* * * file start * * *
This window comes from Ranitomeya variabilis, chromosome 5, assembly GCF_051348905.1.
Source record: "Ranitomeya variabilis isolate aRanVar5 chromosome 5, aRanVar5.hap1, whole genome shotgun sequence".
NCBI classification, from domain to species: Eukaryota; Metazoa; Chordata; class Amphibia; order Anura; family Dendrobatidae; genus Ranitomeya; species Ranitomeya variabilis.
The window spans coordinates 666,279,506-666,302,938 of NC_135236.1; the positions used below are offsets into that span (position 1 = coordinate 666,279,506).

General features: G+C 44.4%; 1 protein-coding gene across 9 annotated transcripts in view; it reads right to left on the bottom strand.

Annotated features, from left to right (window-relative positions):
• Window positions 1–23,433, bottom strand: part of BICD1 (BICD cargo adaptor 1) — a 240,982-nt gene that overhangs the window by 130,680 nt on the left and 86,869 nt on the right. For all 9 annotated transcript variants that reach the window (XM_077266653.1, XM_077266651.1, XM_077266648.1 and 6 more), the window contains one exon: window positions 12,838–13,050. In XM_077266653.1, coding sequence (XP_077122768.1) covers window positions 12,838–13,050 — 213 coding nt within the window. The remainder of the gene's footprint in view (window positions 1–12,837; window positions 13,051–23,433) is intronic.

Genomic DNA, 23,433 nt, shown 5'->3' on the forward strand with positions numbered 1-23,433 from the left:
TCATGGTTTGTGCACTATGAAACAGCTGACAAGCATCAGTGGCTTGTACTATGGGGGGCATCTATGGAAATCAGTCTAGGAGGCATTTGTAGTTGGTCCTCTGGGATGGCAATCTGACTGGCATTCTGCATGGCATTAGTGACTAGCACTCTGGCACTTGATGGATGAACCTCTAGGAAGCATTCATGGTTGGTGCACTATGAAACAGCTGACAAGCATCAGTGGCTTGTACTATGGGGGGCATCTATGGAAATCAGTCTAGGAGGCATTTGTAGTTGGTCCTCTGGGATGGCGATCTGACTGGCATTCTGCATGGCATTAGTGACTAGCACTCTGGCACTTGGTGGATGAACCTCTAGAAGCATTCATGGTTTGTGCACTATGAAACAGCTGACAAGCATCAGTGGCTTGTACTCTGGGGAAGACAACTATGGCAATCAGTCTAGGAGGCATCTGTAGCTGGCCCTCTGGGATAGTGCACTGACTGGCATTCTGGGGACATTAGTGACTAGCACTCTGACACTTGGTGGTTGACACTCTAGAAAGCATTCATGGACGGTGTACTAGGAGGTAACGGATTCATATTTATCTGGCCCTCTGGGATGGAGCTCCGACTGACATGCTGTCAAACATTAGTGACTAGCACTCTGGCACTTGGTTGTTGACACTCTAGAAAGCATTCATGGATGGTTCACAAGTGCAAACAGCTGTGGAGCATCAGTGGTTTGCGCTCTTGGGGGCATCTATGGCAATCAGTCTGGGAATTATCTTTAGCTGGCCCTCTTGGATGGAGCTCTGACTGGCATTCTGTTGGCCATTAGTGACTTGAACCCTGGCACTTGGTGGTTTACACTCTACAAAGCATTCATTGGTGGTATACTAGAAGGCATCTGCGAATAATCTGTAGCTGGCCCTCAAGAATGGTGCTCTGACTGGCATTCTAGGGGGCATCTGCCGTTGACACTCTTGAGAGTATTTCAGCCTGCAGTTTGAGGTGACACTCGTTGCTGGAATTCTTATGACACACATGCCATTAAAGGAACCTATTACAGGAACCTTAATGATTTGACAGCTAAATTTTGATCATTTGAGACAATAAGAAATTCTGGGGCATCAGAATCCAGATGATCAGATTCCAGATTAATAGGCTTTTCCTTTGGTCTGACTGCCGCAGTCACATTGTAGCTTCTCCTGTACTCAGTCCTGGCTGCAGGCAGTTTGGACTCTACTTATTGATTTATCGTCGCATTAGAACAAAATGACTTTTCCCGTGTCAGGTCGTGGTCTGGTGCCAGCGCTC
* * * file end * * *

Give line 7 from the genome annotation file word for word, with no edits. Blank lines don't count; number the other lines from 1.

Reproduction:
• Window positions 1–23,433, bottom strand: part of BICD1 (BICD cargo adaptor 1) — a 240,982-nt gene that overhangs the window by 130,680 nt on the left and 86,869 nt on the right. For all 9 annotated transcript variants that reach the window (XM_077266653.1, XM_077266651.1, XM_077266648.1 and 6 more), the window contains one exon: window positions 12,838–13,050. In XM_077266653.1, coding sequence (XP_077122768.1) covers window positions 12,838–13,050 — 213 coding nt within the window. The remainder of the gene's footprint in view (window positions 1–12,837; window positions 13,051–23,433) is intronic.